HAVANA (Agencies) -- President Fidel Castro has offered "firm support" for Iran's right to pursue a nuclear energy program, Cuba's media reported Sunday.
Castro met with Gholam-Ali Haddad-Adel, the speaker of Iran's parliament, in the Palace of the Revolution, for four hours as the Iranian official on Saturday wrapped a two-day visit to the Communist island nation.
Castro offered "Cuba's firm support for Iran's right to use nuclear issues for peaceful ends" according to a statement published in the Juventud Rebelde and other media.
The meeting underscored the "excellent bilateral ties and political dialogue" enjoyed by Havana and Tehran, and also allowed the two leaders to explore "the broad potential for economic relations," AFP quoted the newspaper as saying.
According to the IRNA news agency, Castro said Iran enjoys great power in the Middle East region and the world, adding it is ready to defend itself by relying on its nation and deep-rooted culture.
He stressed that the U.S. cannot harm Iran which has a brave and united nation.
The Cuban president said that the U.S. has suffered a defeat in Iraq and should withdraw from the country, adding that U.S. President George W. Bush is a liar whose outlook is dangerous for the future of the world.
The Iranian parliament speaker called for closer cooperation between Tehran and Havana.
"There is complete friendship and confidence between the two countries. Iran and Cuba, as two revolutionary states, have a common enemy.
"The two states should focus on their potentials to serve their nations," Haddad-Adel said as carried by IRNA.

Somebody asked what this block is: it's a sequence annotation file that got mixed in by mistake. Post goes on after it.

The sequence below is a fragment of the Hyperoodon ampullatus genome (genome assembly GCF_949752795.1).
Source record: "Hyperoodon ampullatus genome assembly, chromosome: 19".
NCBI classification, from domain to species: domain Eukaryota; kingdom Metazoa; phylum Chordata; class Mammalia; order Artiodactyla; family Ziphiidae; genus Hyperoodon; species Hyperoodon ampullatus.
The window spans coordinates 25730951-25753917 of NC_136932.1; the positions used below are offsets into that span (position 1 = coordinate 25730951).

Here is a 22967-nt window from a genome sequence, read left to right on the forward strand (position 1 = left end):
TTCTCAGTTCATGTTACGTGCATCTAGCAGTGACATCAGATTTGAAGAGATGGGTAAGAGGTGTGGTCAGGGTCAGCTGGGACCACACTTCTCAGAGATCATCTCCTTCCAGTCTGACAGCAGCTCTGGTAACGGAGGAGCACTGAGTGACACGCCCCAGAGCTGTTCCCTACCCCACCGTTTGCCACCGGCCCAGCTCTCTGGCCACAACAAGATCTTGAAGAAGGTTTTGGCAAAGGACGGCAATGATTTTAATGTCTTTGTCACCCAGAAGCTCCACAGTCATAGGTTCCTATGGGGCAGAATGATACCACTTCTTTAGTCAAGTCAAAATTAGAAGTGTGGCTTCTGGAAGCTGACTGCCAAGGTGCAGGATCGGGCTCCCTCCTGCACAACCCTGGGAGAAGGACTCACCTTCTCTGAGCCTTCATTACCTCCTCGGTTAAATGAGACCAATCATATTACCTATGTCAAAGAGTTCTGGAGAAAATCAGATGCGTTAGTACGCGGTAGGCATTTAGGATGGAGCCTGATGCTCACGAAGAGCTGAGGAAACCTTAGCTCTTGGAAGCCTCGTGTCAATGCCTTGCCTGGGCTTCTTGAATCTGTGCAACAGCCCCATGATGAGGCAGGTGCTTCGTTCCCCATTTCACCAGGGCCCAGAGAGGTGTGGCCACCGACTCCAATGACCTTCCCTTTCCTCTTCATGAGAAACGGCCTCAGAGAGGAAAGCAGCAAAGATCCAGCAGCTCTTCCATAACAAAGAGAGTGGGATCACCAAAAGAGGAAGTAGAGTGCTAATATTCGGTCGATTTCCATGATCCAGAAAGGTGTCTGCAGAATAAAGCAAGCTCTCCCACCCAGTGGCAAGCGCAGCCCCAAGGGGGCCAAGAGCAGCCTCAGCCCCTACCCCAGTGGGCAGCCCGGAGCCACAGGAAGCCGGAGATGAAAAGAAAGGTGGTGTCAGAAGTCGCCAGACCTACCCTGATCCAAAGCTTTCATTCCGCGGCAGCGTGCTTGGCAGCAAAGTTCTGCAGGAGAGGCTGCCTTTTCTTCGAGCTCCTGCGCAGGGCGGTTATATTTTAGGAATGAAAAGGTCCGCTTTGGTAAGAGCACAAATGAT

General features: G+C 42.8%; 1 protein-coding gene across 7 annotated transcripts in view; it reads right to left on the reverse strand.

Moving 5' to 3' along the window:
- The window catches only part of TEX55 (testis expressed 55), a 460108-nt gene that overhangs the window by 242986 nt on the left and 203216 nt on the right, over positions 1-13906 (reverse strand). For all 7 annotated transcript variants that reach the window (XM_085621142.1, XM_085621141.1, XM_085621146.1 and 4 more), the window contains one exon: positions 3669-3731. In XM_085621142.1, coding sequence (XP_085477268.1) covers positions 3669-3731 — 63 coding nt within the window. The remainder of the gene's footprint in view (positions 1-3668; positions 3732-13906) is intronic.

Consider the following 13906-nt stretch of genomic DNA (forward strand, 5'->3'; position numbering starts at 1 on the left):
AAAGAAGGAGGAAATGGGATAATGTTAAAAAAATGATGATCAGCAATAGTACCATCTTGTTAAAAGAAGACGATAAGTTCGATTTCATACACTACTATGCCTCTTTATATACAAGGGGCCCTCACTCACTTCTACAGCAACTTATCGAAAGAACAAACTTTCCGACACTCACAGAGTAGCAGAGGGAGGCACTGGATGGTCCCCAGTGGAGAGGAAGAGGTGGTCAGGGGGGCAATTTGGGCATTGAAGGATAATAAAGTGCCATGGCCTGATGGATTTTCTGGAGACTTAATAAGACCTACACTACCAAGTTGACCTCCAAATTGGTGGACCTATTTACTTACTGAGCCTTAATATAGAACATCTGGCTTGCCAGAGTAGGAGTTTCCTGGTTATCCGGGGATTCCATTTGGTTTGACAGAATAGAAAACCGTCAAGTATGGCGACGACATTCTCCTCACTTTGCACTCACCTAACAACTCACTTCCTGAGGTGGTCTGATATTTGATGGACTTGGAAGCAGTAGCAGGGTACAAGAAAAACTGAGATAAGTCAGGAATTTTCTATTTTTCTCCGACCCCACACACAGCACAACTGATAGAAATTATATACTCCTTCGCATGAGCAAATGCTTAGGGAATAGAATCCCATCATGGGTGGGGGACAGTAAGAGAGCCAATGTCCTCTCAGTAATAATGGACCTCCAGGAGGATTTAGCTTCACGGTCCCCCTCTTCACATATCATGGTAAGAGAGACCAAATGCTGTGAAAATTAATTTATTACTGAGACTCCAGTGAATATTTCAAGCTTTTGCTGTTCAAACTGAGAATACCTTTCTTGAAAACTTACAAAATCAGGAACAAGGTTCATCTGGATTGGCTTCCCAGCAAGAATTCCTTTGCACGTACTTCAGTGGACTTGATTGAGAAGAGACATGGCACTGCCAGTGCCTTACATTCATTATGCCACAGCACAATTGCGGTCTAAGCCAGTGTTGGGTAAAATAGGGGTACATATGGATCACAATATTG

He told Castro, "You should realize how much angry the United States has been with the victory of the Islamic Revolution in Iran (in 1979).
"It has been looking for a pretext to put Iran under pressure since the victory of the Islamic Revolution. The Iraqi-imposed war against Iran was among its consequences."
He expressed hope that scientific and cultural cooperation between the two nations would receive a further boost and bilateral cooperation would turn into multilateral cooperation regarding Iran's position in the Middle East region and Cuba's role among Latin American states.
"Your path has been continued. Factors behind the Cuban revolution have spread to Latin America in other forms. These are outcomes of resistance against U.S. imperialism," he told the Cuban president.
Haddad-Adel conveyed the warm greetings of Supreme Leader of the Islamic Revolution Ayatollah Seyyed Ali Khamenei, President Mahmud Ahmadinejad, Majlis deputies, and the Iranian nation to the Cuban president and nation.
A multi-volume chronology and reference guide set detailing three years of the Mexican Drug War between 2010 and 2012.
Rantburg.com and borderlandbeat.com correspondent and author Chris Covert presents his first non-fiction work detailing
the drug and gang related violence in Mexico.
Chris gives us Mexican press dispatches of drug and gang war violence
over three years, presented in a multi volume set intended to chronicle the death, violence and mayhem which has
dominated Mexico for six years.